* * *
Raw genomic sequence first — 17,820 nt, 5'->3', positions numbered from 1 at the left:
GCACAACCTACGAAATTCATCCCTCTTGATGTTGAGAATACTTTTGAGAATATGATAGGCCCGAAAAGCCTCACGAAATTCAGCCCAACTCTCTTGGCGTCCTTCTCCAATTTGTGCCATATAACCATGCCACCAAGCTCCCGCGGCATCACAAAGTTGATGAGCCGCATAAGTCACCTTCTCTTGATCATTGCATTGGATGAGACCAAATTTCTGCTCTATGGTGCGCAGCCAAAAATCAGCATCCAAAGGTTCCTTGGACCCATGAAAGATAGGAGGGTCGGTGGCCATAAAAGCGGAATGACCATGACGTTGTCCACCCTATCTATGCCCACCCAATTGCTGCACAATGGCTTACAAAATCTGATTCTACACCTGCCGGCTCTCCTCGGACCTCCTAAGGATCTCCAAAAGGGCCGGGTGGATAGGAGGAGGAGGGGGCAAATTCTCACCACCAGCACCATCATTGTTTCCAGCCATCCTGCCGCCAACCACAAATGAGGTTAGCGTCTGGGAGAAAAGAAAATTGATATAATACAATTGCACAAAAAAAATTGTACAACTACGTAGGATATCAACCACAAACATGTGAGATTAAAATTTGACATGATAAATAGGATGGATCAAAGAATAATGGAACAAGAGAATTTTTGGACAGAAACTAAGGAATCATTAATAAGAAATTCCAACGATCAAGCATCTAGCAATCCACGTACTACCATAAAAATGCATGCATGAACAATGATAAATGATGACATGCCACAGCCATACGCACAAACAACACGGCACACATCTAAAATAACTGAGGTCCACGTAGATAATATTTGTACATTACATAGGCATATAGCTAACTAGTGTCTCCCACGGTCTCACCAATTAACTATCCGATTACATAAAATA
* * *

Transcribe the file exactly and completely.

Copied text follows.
Raw genomic sequence first — 17,820 nt, 5'->3', positions numbered from 1 at the left:
GCACAACCTACGAAATTCATCCCTCTTGATGTTGAGAATACTTTTGAGAATATGATAGGCCCGAAAAGCCTCACGAAATTCAGCCCAACTCTCTTGGCGTCCTTCTCCAATTTGTGCCATATAACCATGCCACCAAGCTCCCGCGGCATCACAAAGTTGATGAGCCGCATAAGTCACCTTCTCTTGATCATTGCATTGGATGAGACCAAATTTCTGCTCTATGGTGCGCAGCCAAAAATCAGCATCCAAAGGTTCCTTGGACCCATGAAAGATAGGAGGGTCGGTGGCCATAAAAGCGGAATGACCATGACGTTGTCCACCCTATCTATGCCCACCCAATTGCTGCACAATGGCTTACAAAATCTGATTCTACACCTGCCGGCTCTCCTCGGACCTCCTAAGGATCTCCAAAAGGGCCGGGTGGATAGGAGGAGGAGGGGGCAAATTCTCACCACCAGCACCATCATTGTTTCCAGCCATCCTGCCGCCAACCACAAATGAGGTTAGCGTCTGGGAGAAAAGAAAATTGATATAATACAATTGCACAAAAAAAATTGTACAACTACGTAGGATATCAACCACAAACATGTGAGATTAAAATTTGACATGATAAATAGGATGGATCAAAGAATAATGGAACAAGAGAATTTTTGGACAGAAACTAAGGAATCATTAATAAGAAATTCCAACGATCAAGCATCTAGCAATCCACGTACTACCATAAAAATGCATGCATGAACAATGATAAATGATGACATGCCACAGCCATACGCACAAACAACACGGCACACATCTAAAATAACTGAGGTCCACGTAGATAATATTTGTACATTACATAGGCATATAGCTAACTAGTGTCTCCCACGGTCTCACCAATTAACTATCCGATTACATAAAATA